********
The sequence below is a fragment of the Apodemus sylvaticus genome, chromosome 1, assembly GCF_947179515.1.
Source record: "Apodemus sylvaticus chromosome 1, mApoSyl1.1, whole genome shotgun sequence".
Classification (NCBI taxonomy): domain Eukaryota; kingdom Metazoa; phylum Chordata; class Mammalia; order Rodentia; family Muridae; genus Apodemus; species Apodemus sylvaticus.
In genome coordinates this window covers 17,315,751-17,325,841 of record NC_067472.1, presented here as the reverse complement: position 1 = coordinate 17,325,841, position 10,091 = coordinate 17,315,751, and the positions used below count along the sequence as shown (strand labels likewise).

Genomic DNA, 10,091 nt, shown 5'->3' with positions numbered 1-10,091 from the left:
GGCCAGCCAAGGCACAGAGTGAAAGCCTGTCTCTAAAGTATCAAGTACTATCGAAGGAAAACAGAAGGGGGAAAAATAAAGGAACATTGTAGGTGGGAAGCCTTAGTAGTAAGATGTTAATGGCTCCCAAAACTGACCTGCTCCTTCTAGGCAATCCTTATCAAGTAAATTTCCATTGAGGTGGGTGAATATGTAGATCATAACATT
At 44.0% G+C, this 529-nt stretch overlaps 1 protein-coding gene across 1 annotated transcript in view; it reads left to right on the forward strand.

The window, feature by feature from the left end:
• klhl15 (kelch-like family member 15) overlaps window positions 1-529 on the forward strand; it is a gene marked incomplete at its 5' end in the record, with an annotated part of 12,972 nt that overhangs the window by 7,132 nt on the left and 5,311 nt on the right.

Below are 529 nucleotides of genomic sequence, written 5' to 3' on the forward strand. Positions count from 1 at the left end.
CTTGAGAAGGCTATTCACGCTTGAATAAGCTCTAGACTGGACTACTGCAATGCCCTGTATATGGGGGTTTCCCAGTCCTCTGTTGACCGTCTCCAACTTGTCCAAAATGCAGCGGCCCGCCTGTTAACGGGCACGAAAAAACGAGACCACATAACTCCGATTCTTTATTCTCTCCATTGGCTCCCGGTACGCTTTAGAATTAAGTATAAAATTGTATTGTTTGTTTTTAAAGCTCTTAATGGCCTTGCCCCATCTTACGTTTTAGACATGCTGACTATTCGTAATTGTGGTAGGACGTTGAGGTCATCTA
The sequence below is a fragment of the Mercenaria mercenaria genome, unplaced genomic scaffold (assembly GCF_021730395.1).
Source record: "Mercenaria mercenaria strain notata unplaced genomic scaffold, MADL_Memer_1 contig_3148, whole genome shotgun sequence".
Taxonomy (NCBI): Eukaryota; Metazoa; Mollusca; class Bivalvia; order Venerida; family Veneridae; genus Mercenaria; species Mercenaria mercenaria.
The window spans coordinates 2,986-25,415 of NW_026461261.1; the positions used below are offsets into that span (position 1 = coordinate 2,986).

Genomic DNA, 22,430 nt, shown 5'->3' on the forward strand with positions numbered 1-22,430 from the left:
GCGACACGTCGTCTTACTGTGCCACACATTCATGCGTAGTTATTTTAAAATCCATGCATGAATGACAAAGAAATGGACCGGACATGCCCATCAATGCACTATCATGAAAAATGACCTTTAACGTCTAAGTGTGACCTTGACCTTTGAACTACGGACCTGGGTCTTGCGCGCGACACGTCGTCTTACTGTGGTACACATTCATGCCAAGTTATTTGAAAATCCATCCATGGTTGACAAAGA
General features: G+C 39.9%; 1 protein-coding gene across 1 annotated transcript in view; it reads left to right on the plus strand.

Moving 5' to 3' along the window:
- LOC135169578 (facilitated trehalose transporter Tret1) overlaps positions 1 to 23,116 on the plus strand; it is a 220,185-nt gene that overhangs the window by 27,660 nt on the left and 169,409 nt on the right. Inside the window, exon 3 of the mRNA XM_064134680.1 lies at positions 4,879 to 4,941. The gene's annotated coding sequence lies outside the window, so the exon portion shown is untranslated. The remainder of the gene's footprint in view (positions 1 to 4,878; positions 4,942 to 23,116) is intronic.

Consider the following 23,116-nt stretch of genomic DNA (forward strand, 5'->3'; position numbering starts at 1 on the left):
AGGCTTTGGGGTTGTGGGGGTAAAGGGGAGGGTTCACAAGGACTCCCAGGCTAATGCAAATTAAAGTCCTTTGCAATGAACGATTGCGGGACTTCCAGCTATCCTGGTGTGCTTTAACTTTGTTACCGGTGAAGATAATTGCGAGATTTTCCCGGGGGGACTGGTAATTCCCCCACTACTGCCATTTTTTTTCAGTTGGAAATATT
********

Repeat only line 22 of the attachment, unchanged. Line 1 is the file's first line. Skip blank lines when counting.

AGGCTTTGGGGTTGTGGGGGTAAAGGGGAGGGTTCACAAGGACTCCCAGGCTAATGCAAATTAAAGTCCTTTGCAATGAACGATTGCGGGACTTCCAGCTATCCTGGTGTGCTTTAACTTTGTTACCGGTGAAGATAATTGCGAGATTTTCCCGGGGGGACTGGTAATTCCCCCACTACTGCCATTTTTTTTCAGTTGGAAATATT